Guillaume Lavoie (04:18): Another way to deal with the risk if that option is available for you, so if you're a larger fund, more sophisticated investor, for certain types of access funds, is using a bridge facility. That means that you are going to be able to borrow the money that you need when you're ready to deploy it, giving you more flexibility on the timing of your capital call and particularly more flexibility if you face a situation where one of your investors is in default.

Ana Ioanas (04:44): Another large risk of default was the tax status of the investors. So often the fund will need for various reasons to qualify as a Canadian resident or Canadian partnership under Canadian tax laws, all of its investors must be Canadian residents. So it's really important to monitor the tax status of your investors in case one of them spends one too many days in Florida and loses their Canadian resident status under the tax laws during the life of the fund.

Guillaume Lavoie (05:10): And because of that particular risk, that will mean that contrarily to a typical institutional investor fund, you will probably need to rely on more than simply the standard representation that we would normally find in a subscription agreement with the investor preserves that it's a Canadian tax resident register deduction. So that likely means that you will need to have a stronger punitive or default provision for such a situation. And in particular the situation that was mentioned by Ana, for example, our change of tax residency because the best person to monitor the tax status is always the individual investor themselves. So you want to make sure that the failure of doing so is going to be so punitive that is going to discourage them to violate the representation that they're making to the fund. We can advise you obviously to the way to tailor that to your particular situation.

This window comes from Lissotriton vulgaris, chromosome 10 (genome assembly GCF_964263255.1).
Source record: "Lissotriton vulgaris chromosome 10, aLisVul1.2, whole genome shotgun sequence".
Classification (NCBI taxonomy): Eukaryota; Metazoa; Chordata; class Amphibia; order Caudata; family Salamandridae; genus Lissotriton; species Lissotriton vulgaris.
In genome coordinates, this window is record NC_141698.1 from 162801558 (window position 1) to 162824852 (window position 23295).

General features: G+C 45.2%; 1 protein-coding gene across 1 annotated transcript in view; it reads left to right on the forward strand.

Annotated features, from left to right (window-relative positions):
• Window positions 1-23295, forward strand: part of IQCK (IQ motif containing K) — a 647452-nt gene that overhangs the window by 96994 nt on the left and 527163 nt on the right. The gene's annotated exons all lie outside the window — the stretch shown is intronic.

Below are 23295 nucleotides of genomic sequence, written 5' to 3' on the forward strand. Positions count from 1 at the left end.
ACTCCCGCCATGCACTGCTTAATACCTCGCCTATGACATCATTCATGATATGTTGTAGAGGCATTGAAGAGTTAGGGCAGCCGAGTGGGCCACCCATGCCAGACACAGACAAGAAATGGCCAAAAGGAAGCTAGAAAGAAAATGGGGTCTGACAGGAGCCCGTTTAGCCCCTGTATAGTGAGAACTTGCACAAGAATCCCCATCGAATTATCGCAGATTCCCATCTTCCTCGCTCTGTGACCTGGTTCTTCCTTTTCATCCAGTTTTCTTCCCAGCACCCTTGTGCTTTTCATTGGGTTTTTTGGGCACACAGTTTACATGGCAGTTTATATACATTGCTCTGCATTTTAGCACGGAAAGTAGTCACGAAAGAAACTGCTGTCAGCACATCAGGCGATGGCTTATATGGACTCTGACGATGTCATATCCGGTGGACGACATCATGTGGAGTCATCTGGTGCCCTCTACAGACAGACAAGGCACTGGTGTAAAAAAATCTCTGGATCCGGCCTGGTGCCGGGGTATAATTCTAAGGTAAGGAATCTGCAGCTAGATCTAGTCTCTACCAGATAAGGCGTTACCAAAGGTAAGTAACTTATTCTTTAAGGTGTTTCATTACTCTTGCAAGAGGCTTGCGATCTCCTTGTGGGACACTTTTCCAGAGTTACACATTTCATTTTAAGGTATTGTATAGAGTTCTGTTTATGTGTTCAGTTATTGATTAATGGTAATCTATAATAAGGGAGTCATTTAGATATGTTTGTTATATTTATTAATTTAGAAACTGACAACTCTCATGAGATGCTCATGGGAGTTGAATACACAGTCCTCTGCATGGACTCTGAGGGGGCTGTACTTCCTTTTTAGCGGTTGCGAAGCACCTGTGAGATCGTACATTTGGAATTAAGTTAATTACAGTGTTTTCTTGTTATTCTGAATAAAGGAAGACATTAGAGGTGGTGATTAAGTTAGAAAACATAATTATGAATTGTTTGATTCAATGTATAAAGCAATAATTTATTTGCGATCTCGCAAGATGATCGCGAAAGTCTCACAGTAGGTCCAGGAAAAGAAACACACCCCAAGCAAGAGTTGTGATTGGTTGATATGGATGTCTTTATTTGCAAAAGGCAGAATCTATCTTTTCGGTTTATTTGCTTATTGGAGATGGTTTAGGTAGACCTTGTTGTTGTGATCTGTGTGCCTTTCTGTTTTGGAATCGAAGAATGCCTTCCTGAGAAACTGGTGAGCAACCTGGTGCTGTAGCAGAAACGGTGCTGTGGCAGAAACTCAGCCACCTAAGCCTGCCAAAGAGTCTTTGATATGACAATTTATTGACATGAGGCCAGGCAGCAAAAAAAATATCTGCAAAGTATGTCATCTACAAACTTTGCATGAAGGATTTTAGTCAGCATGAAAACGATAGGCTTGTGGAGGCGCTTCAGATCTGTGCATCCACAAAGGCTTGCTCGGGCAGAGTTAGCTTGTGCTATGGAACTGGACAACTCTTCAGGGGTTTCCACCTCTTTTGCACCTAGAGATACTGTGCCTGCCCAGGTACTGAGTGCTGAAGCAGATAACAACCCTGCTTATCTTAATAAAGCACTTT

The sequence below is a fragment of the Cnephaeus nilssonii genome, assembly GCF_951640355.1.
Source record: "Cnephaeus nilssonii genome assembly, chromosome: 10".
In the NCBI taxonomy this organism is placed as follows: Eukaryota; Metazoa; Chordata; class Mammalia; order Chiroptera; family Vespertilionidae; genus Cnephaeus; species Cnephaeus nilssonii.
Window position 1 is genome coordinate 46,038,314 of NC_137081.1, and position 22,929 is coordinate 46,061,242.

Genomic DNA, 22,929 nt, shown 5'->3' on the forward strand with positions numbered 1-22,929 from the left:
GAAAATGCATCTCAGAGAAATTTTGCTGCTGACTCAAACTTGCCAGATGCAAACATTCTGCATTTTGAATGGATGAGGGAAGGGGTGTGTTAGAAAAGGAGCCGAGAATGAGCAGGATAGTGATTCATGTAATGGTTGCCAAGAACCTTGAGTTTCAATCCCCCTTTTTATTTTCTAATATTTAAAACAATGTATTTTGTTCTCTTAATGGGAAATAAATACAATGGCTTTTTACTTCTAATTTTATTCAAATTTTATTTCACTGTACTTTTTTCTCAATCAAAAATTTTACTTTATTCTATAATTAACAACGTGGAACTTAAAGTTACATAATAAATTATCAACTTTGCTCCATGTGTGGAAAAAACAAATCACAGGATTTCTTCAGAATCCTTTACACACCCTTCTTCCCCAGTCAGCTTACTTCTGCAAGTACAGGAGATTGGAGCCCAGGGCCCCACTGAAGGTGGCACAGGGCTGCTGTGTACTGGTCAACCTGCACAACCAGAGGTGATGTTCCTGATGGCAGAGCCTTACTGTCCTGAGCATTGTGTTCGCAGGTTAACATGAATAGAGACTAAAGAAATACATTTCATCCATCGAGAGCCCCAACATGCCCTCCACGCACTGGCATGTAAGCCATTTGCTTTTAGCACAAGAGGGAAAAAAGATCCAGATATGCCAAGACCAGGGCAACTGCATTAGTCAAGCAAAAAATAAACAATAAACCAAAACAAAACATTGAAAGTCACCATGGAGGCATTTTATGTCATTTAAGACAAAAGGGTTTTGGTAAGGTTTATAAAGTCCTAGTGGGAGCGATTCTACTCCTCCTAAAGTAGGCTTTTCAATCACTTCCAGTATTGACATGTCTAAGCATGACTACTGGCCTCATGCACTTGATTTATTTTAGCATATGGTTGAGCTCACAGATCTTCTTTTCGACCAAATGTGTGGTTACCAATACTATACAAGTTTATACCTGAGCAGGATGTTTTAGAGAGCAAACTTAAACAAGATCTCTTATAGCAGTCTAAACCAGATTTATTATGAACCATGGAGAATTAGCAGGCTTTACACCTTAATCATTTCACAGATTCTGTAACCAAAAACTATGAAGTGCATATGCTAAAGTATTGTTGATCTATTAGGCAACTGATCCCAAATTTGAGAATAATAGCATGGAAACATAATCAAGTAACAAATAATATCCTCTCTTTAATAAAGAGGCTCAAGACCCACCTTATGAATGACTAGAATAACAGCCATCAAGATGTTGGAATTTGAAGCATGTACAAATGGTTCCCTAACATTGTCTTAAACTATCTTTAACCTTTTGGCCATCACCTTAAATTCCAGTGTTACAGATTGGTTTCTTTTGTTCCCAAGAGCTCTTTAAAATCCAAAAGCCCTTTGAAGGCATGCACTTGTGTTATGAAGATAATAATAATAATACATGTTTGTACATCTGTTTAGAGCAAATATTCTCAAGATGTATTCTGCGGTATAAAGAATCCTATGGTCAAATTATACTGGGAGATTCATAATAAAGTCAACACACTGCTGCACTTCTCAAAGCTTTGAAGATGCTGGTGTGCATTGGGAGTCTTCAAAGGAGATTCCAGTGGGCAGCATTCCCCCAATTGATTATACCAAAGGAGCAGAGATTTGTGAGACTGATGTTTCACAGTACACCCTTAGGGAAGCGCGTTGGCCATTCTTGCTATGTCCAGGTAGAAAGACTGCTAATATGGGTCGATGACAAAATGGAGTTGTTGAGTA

Ana Ioanas (06:04): Thank you, Guillaume. So these were the main points we wanted to highlight and we hope that was helpful for you guys.

Guillaume Lavoie (06:11): Thanks, everyone.

To discuss these issues, please contact the author(s).

This publication is a general discussion of certain legal and related developments and should not be relied upon as legal advice. If you require legal advice, we would be pleased to discuss the issues in this publication with you, in the context of your particular circumstances.

For permission to republish this or any other publication, contact Janelle Weed.